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Slovene Films - Vesna

Slovene Films - Vesna

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Datum izida:11/21/2013 11:00:00 PM
Oblikovanje:Matjaž Učakar
Motiv:Scene from the film Vesna
Tisk:AS VABA MAA, Estonia
Izvedba:4-colour offset
Papir:Senator Natral Litho PVA GUM, 96 g /m2, gummed
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Zobčanje:comb 14 1/4 : 13 3/4
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Slovene Films - Vesna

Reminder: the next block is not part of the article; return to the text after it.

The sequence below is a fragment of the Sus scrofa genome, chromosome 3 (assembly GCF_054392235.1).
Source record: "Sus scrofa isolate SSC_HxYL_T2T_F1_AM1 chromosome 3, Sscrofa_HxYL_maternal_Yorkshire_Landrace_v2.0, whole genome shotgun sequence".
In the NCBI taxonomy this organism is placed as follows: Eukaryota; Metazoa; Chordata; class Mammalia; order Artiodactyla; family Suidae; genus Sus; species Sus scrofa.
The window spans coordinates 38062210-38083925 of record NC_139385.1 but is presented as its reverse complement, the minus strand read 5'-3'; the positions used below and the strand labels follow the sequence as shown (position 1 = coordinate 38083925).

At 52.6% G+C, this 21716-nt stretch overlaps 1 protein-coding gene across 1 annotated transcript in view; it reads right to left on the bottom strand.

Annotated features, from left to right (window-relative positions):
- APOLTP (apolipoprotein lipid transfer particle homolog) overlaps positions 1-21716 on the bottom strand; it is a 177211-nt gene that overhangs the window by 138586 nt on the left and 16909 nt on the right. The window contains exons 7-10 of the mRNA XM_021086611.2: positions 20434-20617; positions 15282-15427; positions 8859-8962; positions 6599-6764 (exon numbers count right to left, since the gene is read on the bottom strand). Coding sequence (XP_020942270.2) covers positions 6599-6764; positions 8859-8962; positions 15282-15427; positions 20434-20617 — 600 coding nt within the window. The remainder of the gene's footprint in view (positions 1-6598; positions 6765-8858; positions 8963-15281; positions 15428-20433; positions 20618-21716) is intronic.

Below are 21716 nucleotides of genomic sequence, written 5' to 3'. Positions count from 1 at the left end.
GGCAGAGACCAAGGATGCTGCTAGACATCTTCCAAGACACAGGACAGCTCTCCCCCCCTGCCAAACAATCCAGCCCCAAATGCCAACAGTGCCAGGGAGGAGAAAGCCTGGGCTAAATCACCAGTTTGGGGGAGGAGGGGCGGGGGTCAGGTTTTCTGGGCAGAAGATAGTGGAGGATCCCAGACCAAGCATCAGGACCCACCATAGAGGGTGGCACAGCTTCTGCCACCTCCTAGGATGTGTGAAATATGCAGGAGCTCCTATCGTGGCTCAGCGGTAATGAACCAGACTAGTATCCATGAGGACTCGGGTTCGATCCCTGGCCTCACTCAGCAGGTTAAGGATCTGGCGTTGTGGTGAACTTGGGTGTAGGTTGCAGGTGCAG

<p>What is there to celebrate on the sixtieth anniversary of the<br>premiere of the film Vesna? Many things. The first Slovene<br>film comedy for example. Perhaps also Slovenia’s first real hit<br>film. The debut of Slovenia’s first homegrown film stars. Or the<br>first Slovene film by Czech director František Čáp, at that time<br>still “temporarily” based in Slovenia. Vesna was also the first<br>film, in the politicised climate of gloomy post-war Slovenia, to<br>deliberately turn away from revolutionary politics and dedicate<br>itself to a gentle reverie about young love. This provoked the<br>ire of many, including some Slovene film-makers, film critics<br>and “socio-political workers”, for several reasons&#58; Čáp was<br>a foreigner and was therefore accused of taking work away<br>from Slovene film-makers. Critics complained that there was<br>nothing Slovene about Vesna, and that it could have been set<br>anywhere in central Europe. Moreover the film did not show<br>even the slightest trace of the problems then faced by Slovenia<br>in the context of post-war Yugoslavia. Not only that but Vesna<br>was dangerously reminiscent of a Hollywood production. It is<br>true that Vesna was a kind of cinematic equivalent of Cockta,<br>Yugoslavia’s version of Coca-Cola. Despite the criticisms,<br>František Čáp fell in love with Slovenia and chose to remain in<br>the country. Over the course of 10 years he made 11 films, some<br>Slovene and others co-productions. He dedicated the last<br>10 years of his life, until his death in 1972, to raising chickens.<br>Enforced critical and political conformity is (was), of course, not<br>only a Slovene phenomenon, and it is interesting that Čáp was<br>actually the first to show in a film – Moments of Decision (1955)<br>– how to overcome this enforced conformity. Not only that, in<br>this film he even hinted at a way to overcome a Slovene trauma<br>that is still unresolved today&#58; the split between Partisans and<br>the Home Guard. Be that as it may, Vesna represented a turning<br>point and cinemagoers loved it.<br></p><p><em>Dr. Igor Koršič</em></p>